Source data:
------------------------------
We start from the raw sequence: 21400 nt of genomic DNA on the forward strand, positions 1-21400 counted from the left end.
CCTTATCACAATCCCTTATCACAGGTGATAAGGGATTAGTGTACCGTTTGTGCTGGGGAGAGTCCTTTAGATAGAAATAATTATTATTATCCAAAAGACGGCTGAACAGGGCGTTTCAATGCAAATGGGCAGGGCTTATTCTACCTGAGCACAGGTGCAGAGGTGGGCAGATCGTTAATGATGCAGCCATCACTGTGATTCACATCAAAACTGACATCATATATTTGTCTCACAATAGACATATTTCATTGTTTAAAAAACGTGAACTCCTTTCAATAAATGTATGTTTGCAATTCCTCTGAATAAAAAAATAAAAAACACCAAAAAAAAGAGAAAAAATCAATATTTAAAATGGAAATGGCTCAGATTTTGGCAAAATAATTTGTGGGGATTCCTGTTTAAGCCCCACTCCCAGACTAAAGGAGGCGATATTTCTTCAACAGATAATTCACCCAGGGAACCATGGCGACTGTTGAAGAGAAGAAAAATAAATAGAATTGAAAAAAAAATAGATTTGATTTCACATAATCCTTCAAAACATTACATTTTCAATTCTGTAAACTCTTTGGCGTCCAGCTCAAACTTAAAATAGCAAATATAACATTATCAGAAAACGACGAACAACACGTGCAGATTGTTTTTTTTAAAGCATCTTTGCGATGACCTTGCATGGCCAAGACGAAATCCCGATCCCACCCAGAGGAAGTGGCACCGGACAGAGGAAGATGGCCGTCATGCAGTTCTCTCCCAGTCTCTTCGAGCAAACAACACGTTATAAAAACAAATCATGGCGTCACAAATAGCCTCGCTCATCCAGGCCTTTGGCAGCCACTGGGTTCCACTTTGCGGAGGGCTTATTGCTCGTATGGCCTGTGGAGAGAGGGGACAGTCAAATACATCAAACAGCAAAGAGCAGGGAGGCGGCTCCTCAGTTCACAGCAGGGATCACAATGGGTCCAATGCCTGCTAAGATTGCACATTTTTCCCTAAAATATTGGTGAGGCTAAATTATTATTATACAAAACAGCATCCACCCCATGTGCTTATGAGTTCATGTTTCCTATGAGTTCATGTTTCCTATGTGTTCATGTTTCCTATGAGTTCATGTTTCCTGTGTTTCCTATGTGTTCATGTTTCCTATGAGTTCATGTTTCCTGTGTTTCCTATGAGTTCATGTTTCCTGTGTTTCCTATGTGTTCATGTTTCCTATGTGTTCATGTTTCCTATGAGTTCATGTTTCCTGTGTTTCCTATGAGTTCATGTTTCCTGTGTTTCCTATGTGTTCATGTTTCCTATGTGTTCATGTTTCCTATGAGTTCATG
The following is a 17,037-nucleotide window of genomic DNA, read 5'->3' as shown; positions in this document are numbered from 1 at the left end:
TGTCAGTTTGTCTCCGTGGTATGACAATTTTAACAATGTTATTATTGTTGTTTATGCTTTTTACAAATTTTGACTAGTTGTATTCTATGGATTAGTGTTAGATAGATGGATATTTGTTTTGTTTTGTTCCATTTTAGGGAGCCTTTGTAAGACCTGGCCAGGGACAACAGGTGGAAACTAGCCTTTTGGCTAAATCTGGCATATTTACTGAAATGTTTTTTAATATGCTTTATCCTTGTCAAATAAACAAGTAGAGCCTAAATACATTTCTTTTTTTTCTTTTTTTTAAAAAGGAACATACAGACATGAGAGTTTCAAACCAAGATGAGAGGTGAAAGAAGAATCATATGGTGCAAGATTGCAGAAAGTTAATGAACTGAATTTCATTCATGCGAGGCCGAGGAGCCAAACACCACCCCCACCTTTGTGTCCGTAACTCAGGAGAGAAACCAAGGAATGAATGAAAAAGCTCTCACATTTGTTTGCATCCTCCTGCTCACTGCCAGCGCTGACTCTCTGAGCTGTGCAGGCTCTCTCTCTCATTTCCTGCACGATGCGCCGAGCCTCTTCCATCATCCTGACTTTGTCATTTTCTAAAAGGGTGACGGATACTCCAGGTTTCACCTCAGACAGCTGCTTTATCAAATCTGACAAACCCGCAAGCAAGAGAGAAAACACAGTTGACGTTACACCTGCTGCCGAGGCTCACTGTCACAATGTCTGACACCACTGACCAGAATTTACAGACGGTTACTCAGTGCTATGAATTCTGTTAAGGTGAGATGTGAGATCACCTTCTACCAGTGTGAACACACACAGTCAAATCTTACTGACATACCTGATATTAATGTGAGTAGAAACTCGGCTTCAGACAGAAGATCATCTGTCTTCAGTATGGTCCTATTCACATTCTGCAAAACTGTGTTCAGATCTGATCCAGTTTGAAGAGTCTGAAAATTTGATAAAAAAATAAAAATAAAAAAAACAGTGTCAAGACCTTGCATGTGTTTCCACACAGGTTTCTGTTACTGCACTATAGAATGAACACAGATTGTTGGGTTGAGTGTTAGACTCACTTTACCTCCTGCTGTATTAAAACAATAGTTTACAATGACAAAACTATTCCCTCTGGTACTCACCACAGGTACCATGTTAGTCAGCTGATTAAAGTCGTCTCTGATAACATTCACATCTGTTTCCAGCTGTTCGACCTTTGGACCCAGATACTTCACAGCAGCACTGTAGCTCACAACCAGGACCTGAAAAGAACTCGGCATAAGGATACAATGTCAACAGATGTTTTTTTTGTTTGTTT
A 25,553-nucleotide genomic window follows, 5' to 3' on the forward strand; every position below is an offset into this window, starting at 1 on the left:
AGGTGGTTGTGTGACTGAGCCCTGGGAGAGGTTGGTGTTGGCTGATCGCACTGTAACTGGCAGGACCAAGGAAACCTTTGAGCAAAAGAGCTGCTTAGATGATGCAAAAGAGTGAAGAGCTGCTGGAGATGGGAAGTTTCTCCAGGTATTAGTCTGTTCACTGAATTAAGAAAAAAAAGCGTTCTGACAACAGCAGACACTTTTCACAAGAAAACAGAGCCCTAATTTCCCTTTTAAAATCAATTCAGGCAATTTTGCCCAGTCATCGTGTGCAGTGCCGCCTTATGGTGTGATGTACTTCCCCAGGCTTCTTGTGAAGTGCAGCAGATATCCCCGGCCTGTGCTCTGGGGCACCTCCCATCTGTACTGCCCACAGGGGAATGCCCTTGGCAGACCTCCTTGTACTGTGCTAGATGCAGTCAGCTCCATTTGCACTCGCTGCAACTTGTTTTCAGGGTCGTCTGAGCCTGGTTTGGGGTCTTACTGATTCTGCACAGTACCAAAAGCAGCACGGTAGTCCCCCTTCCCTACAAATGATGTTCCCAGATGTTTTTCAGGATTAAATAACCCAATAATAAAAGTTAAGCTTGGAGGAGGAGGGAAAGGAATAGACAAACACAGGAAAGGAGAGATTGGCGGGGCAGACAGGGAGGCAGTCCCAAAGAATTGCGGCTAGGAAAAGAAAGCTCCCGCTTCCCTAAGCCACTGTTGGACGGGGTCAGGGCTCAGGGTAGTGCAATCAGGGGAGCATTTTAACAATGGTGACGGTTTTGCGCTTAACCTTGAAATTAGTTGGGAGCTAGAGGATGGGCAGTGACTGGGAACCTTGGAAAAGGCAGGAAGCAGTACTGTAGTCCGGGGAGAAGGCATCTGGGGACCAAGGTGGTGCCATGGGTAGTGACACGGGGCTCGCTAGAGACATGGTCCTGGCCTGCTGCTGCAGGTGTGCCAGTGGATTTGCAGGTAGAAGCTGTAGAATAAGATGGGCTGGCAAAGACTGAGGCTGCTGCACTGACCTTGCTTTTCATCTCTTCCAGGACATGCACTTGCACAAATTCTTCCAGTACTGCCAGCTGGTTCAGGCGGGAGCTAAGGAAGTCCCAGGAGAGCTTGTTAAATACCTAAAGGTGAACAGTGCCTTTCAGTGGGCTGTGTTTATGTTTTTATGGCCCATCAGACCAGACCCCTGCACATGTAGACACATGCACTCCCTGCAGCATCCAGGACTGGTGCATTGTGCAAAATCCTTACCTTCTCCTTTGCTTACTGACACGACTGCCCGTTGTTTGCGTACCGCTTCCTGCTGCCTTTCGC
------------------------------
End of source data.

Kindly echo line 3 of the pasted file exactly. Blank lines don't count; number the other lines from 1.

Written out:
The following is a 17,037-nucleotide window of genomic DNA, read 5'->3' as shown; positions in this document are numbered from 1 at the left end: